Unjust for grandparents and kids

Thousands of grandparents took a well-deserved bow when Ruth Dyson told the country on Budget night:

"Many grandparents around the country are playing an especially valuable role in caring for grandchildren when they cannot be with their parents. They are sharing their skills and experience with younger generations. They can be great mentors and role models and can make such a difference to young people’s lives."

Later, the grandparents read the fine print.

As Social Development Minister she was announcing a decision to give $24.6 million more over four years to more than 7500 caregivers, including many grandparents, who are parenting more than 10,300 children who cannot be looked after by their parents.

She defined that $24.6m as "not only a positive investment in our children but also recognition of the valuable role played by caregivers such as grandparents, and the costs they face".

That fine print revealed the first of two flaws.

Those "valuable people, great mentors and role models who can make such a difference to young people’s lives" – who are currently getting less than other foster parents – will wait until April 1 next year for parity and that pay rise.

Even then, the increase is not likely to change their lives or the lives of the children they care for.

Sample increases: Up $5.49 to $127.99 (what a strange figure) a week for a child up to four years old, up $8.80 to $148.53 for a child up to nine, up $21.27 to $179.19 for those 14-plus.

But there’s more – or to be precise, there’s less. A second major flaw in the system has still not been fixed. It involves an official ruling that there are apparently three categories of people doing all those good things that Ruth Dyson praised.

There are what are known in the ministry jargon as "non-kin foster parents" who are caring for children they are not related to as the result of a formal CYF care and protection decision. They also get "add-on" payments from the ministry because of "support orders".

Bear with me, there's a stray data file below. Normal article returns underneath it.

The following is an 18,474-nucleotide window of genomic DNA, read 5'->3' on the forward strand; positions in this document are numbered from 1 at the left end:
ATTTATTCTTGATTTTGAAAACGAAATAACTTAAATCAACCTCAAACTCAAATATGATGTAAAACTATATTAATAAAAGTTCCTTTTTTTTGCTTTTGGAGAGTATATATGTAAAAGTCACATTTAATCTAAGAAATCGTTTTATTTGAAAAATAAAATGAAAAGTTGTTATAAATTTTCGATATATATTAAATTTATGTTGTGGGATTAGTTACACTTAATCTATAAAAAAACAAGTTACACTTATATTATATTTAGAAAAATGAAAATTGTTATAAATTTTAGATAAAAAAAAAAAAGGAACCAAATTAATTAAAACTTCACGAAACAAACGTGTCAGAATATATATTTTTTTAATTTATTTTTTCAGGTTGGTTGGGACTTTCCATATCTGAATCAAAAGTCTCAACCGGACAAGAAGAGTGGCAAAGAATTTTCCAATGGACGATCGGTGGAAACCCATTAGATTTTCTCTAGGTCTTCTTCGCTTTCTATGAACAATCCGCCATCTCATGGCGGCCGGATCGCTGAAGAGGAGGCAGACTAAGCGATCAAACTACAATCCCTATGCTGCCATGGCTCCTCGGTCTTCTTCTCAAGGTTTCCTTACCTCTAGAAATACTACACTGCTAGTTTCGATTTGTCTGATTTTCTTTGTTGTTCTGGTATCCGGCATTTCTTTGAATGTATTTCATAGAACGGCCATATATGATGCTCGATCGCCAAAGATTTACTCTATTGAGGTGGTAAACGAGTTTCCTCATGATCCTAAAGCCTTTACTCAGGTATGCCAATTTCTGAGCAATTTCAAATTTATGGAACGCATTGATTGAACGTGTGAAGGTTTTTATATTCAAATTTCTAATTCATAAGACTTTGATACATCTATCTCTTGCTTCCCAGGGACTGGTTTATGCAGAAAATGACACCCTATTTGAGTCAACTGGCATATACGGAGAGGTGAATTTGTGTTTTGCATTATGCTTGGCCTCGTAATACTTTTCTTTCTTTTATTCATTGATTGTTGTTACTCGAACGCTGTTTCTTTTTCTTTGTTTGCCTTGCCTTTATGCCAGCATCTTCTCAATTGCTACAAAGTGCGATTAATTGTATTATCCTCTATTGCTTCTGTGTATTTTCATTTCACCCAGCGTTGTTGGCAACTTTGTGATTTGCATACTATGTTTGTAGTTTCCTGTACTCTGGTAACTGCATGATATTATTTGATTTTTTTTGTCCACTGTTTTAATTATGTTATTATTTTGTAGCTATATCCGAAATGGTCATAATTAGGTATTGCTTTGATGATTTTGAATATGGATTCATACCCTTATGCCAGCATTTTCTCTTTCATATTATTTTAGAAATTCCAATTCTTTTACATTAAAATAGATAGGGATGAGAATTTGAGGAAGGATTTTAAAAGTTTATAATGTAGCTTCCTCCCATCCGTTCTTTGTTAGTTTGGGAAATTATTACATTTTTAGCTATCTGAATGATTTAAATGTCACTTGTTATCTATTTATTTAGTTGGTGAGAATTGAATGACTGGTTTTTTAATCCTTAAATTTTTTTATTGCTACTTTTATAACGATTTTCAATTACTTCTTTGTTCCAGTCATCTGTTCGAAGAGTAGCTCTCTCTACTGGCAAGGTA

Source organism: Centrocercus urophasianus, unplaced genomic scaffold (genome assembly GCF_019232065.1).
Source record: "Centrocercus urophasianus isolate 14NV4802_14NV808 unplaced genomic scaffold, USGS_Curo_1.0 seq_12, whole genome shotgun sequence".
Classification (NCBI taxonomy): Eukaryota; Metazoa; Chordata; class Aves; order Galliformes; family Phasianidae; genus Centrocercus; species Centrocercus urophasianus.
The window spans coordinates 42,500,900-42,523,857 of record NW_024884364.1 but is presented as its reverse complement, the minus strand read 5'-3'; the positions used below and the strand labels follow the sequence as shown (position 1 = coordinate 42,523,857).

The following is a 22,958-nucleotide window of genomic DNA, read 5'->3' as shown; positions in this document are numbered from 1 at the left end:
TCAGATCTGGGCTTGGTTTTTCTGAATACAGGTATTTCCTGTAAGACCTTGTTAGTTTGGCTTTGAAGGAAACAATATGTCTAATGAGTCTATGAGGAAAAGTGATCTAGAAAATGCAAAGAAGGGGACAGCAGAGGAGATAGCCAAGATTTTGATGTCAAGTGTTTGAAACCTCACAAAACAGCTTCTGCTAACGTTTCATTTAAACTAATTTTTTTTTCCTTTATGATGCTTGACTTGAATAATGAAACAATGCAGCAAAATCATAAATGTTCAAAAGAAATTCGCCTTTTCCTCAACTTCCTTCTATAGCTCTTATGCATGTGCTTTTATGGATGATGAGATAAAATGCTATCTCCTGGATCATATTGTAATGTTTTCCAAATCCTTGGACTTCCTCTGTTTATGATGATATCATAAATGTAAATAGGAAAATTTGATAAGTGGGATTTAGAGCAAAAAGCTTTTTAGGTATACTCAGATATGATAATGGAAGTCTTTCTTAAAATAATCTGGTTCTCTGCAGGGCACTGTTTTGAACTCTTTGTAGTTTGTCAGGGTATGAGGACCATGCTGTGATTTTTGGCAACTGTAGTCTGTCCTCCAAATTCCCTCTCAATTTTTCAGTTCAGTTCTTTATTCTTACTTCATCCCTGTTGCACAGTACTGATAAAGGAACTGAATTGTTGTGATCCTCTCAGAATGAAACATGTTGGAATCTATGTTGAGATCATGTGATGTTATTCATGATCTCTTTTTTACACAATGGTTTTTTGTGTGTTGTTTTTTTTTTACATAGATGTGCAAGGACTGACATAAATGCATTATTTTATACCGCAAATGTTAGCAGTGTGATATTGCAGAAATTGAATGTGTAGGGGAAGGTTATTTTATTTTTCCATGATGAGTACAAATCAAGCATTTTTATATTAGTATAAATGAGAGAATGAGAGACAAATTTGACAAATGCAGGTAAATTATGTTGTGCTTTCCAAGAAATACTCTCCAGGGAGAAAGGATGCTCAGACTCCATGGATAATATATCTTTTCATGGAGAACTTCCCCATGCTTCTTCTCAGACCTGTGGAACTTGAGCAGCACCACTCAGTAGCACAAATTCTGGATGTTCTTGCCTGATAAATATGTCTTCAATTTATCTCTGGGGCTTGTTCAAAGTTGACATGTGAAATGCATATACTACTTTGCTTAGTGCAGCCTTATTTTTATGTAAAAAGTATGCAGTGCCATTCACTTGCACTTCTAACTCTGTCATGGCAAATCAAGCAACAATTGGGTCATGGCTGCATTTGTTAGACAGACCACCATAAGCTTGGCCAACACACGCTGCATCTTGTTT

Those allowances paid to them include a quarterly clothing allowance of $376.15 each fostered child, pocket money of $12.93 a week (another odd amount) and $89.60 as both Christmas and birthday money.

That’s group one. Then there are grandparents or other relatives who parent children from their family or whanau under the same CYF arrangement.

And there are others, grandparents or other family who understandably, without hesitation, see themselves as duty-bound to parent related children, but, are not covered by a ministry "support order".

They are family members who step in with no CYF involvement, often long-term, who parent children who are their relatives, actually or effectively made orphans by domestic crisis.

Defined simply as "kin carers" they are still missing out on extras worth $2356.16 a year for a 14-year-old in formal foster care. They continue to fall between the cracks in the grand plan announced by Ruth Dyson for next April.

It’s almost as if the minister and the ministry believe: "Well, family should care for family anyway."

The children on the outer because of this are also penalised.

As it stands – and as the government seems to want to go on – they could look longingly across a suburban fence and see others of their age and background with clothes, presents and the teenage must-haves that they and their family carers cannot afford but which the state finances for the others next door.